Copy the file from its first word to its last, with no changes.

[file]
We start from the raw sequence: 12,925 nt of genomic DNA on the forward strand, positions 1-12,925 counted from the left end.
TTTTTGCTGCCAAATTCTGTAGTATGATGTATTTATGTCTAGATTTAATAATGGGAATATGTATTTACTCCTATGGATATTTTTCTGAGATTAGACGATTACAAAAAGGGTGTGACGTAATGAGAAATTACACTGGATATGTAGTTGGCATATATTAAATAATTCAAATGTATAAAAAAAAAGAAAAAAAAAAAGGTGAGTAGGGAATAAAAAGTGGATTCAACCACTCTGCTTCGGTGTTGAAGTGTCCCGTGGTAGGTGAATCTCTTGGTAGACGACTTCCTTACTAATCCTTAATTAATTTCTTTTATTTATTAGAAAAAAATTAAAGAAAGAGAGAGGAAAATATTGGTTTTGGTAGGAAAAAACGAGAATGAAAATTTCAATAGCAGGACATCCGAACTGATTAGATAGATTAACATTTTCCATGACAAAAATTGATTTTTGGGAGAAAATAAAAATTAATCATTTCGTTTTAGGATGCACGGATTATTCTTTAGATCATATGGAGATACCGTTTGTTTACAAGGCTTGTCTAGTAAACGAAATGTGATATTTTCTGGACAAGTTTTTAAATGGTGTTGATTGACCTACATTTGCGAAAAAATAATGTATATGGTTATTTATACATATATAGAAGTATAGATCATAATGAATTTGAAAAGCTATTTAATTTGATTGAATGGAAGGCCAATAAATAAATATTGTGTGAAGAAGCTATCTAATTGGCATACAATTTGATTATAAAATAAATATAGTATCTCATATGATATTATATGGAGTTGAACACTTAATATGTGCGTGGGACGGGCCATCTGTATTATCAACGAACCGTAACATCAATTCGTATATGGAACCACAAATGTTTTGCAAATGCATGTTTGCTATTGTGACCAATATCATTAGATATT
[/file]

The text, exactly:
We start from the raw sequence: 12,925 nt of genomic DNA on the forward strand, positions 1-12,925 counted from the left end.
TTTTTGCTGCCAAATTCTGTAGTATGATGTATTTATGTCTAGATTTAATAATGGGAATATGTATTTACTCCTATGGATATTTTTCTGAGATTAGACGATTACAAAAAGGGTGTGACGTAATGAGAAATTACACTGGATATGTAGTTGGCATATATTAAATAATTCAAATGTATAAAAAAAAAGAAAAAAAAAAAGGTGAGTAGGGAATAAAAAGTGGATTCAACCACTCTGCTTCGGTGTTGAAGTGTCCCGTGGTAGGTGAATCTCTTGGTAGACGACTTCCTTACTAATCCTTAATTAATTTCTTTTATTTATTAGAAAAAAATTAAAGAAAGAGAGAGGAAAATATTGGTTTTGGTAGGAAAAAACGAGAATGAAAATTTCAATAGCAGGACATCCGAACTGATTAGATAGATTAACATTTTCCATGACAAAAATTGATTTTTGGGAGAAAATAAAAATTAATCATTTCGTTTTAGGATGCACGGATTATTCTTTAGATCATATGGAGATACCGTTTGTTTACAAGGCTTGTCTAGTAAACGAAATGTGATATTTTCTGGACAAGTTTTTAAATGGTGTTGATTGACCTACATTTGCGAAAAAATAATGTATATGGTTATTTATACATATATAGAAGTATAGATCATAATGAATTTGAAAAGCTATTTAATTTGATTGAATGGAAGGCCAATAAATAAATATTGTGTGAAGAAGCTATCTAATTGGCATACAATTTGATTATAAAATAAATATAGTATCTCATATGATATTATATGGAGTTGAACACTTAATATGTGCGTGGGACGGGCCATCTGTATTATCAACGAACCGTAACATCAATTCGTATATGGAACCACAAATGTTTTGCAAATGCATGTTTGCTATTGTGACCAATATCATTAGATATT